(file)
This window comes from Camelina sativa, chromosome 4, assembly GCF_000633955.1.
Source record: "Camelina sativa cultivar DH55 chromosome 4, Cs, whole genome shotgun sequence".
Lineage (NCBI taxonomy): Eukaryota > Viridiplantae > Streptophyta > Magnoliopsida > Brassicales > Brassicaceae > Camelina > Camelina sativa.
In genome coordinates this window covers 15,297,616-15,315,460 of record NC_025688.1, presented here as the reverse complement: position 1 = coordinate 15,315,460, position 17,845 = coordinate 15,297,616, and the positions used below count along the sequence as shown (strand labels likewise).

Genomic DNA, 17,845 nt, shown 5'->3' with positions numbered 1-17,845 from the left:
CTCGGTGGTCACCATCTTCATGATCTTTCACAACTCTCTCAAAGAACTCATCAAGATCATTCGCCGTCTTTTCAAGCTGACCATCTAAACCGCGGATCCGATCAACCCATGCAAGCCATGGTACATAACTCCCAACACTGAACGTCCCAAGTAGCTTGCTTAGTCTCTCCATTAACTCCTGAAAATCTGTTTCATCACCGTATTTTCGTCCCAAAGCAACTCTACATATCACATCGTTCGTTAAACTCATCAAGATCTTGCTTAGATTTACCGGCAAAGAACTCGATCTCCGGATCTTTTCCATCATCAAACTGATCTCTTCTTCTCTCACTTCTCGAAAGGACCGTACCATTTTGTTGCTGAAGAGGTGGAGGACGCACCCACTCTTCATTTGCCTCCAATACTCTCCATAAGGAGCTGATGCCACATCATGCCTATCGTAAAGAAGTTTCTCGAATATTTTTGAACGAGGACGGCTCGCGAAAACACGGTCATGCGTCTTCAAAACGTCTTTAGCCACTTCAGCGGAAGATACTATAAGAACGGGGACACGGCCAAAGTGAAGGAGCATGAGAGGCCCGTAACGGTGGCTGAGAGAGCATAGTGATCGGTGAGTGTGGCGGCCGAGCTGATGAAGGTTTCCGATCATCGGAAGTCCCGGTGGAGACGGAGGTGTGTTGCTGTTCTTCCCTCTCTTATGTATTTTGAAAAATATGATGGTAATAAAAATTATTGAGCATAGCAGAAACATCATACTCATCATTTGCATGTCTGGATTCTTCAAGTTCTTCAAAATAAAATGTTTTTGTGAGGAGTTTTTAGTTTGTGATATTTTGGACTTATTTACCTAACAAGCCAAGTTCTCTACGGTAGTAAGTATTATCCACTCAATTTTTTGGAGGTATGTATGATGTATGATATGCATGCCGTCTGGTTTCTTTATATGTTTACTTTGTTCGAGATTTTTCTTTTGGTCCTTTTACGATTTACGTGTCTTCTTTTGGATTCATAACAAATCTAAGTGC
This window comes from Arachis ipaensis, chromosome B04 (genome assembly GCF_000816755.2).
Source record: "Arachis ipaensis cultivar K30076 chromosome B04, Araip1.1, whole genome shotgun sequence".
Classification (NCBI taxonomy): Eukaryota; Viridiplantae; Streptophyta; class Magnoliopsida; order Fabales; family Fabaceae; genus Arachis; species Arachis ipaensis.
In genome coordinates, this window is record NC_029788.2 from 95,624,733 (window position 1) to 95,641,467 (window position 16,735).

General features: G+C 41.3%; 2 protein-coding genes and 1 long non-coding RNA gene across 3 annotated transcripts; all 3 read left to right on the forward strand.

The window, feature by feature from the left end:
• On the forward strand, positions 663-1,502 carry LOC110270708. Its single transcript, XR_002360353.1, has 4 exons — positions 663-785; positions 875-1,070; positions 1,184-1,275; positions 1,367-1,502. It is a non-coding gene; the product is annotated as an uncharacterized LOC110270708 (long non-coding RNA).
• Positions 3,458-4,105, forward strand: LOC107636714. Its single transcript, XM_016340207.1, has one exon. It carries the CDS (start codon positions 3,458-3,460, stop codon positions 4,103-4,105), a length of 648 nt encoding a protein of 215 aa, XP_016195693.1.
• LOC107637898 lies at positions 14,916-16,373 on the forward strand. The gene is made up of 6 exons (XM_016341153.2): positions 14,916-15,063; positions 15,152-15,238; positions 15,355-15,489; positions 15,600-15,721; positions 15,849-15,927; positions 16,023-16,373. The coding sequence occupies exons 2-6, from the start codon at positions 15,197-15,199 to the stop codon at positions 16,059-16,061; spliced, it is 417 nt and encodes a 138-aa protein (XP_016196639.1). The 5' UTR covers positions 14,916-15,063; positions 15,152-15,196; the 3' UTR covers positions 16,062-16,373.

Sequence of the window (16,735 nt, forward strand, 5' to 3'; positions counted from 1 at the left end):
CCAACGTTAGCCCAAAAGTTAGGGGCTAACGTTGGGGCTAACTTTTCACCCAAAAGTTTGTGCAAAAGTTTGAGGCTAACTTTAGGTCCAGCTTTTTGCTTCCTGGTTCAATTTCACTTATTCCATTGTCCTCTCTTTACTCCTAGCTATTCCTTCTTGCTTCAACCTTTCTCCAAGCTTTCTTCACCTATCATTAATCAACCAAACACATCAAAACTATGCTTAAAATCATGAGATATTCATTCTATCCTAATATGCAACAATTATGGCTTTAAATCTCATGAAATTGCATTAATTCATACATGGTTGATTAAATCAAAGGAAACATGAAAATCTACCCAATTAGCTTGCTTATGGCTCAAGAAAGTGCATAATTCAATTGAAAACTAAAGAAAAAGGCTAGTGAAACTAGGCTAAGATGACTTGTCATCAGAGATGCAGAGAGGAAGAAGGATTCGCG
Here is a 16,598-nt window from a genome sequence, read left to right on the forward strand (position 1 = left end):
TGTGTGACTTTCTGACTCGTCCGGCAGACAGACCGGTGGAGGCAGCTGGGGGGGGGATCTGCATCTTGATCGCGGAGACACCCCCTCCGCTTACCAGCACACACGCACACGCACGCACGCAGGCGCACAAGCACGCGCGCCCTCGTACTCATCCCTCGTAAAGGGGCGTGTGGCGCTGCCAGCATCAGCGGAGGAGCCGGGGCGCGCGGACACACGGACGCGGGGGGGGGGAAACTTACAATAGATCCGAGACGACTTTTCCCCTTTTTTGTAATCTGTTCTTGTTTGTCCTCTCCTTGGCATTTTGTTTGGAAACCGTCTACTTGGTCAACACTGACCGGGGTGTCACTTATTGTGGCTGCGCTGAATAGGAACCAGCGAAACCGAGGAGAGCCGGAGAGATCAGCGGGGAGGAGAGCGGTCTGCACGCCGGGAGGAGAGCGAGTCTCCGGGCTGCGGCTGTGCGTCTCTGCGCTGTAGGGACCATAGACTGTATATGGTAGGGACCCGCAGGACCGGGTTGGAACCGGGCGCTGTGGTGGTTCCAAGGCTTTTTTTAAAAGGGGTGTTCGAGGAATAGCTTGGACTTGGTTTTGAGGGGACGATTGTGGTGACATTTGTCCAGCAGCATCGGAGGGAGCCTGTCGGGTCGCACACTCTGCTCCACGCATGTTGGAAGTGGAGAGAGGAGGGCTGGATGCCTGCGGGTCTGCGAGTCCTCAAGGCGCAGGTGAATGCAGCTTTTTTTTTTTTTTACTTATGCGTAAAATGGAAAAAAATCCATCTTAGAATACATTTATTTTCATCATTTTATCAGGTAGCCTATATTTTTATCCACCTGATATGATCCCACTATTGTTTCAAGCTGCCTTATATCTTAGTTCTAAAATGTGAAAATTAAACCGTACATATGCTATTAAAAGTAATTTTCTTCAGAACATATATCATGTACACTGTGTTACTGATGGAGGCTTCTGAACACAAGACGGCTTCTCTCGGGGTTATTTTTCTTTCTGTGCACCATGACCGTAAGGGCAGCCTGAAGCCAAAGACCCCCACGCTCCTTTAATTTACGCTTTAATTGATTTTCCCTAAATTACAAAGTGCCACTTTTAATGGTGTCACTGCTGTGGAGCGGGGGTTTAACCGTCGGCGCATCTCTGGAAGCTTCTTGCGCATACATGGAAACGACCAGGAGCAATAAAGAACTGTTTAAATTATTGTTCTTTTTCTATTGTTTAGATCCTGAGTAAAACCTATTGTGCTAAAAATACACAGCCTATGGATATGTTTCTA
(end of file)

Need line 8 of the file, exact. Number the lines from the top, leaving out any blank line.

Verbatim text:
Source record: "Arachis ipaensis cultivar K30076 chromosome B04, Araip1.1, whole genome shotgun sequence".